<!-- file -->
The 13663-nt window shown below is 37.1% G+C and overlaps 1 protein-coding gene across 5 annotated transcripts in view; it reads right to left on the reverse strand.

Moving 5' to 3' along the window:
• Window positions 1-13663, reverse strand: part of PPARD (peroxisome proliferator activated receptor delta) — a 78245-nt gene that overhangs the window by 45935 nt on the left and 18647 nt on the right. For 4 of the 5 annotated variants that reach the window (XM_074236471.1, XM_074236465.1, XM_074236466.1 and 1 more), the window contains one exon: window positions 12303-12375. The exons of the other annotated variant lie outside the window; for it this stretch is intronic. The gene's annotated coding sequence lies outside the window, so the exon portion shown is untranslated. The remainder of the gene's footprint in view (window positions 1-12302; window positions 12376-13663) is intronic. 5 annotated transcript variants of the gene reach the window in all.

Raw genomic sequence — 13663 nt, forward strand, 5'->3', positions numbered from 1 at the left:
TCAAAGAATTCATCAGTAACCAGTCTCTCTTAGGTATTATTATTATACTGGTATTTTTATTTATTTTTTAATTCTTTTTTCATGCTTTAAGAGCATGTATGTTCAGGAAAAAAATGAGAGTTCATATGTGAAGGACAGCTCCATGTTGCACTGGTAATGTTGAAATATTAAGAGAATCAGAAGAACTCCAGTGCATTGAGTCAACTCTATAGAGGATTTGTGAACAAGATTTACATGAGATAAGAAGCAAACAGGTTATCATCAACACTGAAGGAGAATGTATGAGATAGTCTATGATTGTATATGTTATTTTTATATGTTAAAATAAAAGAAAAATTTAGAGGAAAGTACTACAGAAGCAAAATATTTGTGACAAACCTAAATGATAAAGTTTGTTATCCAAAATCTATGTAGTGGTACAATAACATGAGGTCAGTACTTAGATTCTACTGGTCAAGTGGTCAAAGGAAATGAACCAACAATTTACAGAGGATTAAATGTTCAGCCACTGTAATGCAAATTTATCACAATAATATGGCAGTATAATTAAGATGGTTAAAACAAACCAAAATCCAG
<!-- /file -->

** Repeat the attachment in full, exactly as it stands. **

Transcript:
The 13663-nt window shown below is 37.1% G+C and overlaps 1 protein-coding gene across 5 annotated transcripts in view; it reads right to left on the reverse strand.

Moving 5' to 3' along the window:
• Window positions 1-13663, reverse strand: part of PPARD (peroxisome proliferator activated receptor delta) — a 78245-nt gene that overhangs the window by 45935 nt on the left and 18647 nt on the right. For 4 of the 5 annotated variants that reach the window (XM_074236471.1, XM_074236465.1, XM_074236466.1 and 1 more), the window contains one exon: window positions 12303-12375. The exons of the other annotated variant lie outside the window; for it this stretch is intronic. The gene's annotated coding sequence lies outside the window, so the exon portion shown is untranslated. The remainder of the gene's footprint in view (window positions 1-12302; window positions 12376-13663) is intronic. 5 annotated transcript variants of the gene reach the window in all.

Raw genomic sequence — 13663 nt, forward strand, 5'->3', positions numbered from 1 at the left:
TCAAAGAATTCATCAGTAACCAGTCTCTCTTAGGTATTATTATTATACTGGTATTTTTATTTATTTTTTAATTCTTTTTTCATGCTTTAAGAGCATGTATGTTCAGGAAAAAAATGAGAGTTCATATGTGAAGGACAGCTCCATGTTGCACTGGTAATGTTGAAATATTAAGAGAATCAGAAGAACTCCAGTGCATTGAGTCAACTCTATAGAGGATTTGTGAACAAGATTTACATGAGATAAGAAGCAAACAGGTTATCATCAACACTGAAGGAGAATGTATGAGATAGTCTATGATTGTATATGTTATTTTTATATGTTAAAATAAAAGAAAAATTTAGAGGAAAGTACTACAGAAGCAAAATATTTGTGACAAACCTAAATGATAAAGTTTGTTATCCAAAATCTATGTAGTGGTACAATAACATGAGGTCAGTACTTAGATTCTACTGGTCAAGTGGTCAAAGGAAATGAACCAACAATTTACAGAGGATTAAATGTTCAGCCACTGTAATGCAAATTTATCACAATAATATGGCAGTATAATTAAGATGGTTAAAACAAACCAAAATCCAG